As is the case with the oil sector, confronting Nigeria’s perennial governance challenge warrants taking on both the entrenched and the aspiring vested interests. Nigerians need to realize that behind the fierce struggle for power rotation are the current and the aspiring rulers. The former would stop at nothing to hold on to power, the attendant privileges, and the prerogative to err without answering to anybody. The latter (the power seekers) have no plan beyond capturing the immense and intimidating powers of the state, and perpetuating the culture of misrule and impunity. In short, when both the incumbent and the aspiring rulers canvass for power rotation, their ultimate aim is the rotation of mediocrity. Certainly, an incumbent or an aspiring president lacks the motivation to excel once his “geo-political” zone’s turn at the presidency has been constitutionally guaranteed.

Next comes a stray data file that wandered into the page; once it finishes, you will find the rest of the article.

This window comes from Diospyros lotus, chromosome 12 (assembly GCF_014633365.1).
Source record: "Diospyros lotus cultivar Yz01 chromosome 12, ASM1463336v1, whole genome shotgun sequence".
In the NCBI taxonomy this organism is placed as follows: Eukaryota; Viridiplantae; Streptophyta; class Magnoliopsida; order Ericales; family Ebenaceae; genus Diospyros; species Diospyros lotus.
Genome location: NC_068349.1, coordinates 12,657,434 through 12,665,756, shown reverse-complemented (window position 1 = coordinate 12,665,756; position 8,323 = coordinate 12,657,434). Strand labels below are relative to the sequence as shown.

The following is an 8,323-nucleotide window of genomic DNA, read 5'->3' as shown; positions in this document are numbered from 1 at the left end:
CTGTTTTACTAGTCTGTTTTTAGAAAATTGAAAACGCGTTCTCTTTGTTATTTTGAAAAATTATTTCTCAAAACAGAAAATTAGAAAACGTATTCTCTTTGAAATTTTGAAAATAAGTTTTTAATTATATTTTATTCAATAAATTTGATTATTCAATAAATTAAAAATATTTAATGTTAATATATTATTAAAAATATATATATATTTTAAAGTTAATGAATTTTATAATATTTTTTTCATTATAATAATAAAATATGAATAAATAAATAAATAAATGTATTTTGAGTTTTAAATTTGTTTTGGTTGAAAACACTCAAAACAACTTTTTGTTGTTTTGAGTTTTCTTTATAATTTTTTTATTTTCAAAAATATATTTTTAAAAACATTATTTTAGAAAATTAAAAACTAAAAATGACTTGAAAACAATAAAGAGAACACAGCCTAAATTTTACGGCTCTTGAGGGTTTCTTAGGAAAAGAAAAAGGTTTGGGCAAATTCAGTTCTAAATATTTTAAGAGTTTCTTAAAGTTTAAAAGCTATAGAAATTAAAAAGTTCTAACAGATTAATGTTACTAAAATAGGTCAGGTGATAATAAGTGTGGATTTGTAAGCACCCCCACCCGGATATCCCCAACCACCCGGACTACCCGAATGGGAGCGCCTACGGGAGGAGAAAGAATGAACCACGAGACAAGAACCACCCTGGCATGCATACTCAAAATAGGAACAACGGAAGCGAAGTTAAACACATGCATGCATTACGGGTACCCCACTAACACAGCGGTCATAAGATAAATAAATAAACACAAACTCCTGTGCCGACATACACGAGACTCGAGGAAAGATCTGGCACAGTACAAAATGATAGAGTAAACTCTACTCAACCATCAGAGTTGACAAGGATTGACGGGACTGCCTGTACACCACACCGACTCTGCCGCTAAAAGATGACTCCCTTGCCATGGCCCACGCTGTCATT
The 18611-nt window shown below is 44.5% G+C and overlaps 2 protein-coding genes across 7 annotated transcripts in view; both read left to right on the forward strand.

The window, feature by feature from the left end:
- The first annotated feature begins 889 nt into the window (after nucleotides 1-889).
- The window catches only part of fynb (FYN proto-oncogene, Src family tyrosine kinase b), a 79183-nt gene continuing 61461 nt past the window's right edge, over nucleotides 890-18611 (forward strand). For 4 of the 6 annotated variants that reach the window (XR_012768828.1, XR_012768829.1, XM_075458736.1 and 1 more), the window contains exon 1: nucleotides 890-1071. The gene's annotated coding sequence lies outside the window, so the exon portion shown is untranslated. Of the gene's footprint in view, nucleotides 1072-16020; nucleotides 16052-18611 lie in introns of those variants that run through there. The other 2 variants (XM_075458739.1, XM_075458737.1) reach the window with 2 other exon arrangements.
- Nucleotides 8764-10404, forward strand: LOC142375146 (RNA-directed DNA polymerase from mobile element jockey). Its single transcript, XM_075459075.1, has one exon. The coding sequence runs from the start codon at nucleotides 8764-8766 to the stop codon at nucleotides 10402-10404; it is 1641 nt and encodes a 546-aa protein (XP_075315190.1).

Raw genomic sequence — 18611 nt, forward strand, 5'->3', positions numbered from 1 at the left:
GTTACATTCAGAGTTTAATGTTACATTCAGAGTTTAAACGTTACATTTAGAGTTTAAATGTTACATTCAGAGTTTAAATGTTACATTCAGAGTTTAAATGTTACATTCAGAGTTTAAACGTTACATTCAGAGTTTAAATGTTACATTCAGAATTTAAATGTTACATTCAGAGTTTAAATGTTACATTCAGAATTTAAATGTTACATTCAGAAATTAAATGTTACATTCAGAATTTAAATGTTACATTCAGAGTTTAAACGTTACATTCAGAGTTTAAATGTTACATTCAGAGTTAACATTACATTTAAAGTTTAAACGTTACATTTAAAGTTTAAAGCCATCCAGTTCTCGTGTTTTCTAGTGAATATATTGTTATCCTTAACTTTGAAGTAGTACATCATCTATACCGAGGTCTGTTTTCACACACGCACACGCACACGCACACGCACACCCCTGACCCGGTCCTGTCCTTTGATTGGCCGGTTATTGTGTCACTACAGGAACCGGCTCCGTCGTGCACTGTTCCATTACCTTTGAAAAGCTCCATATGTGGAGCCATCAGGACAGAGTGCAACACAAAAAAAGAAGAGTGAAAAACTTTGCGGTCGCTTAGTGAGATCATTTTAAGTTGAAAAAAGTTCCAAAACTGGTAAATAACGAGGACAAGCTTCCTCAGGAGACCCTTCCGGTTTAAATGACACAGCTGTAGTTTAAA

Rotation does not stop at the perpetuation of mediocrity. It goes much further. It directly assails a key provision of the Universal Declaration of Human Rights, to wit, the right to vote and be voted for. The right to vote and be voted for implies that the individual has a choice. The right further implies that individual choice matters at every critical stage, be it that of declaration of interest, submission of candidature for vetting at party and open primaries, votes solicitation, or actual balloting. By contrast, presidential rotation proceeds under the assumption that individual’s identity has been superseded, and his/her preferences have been obliterated, by group loyalty. Presidential rotation dispenses with all the democratic and electoral niceties. Instead, it places a few kingmakers, mostly political godfathers and party financiers, in a position to impose a “consensus candidate” on the electors, thereby substituting their judgement for that of the People.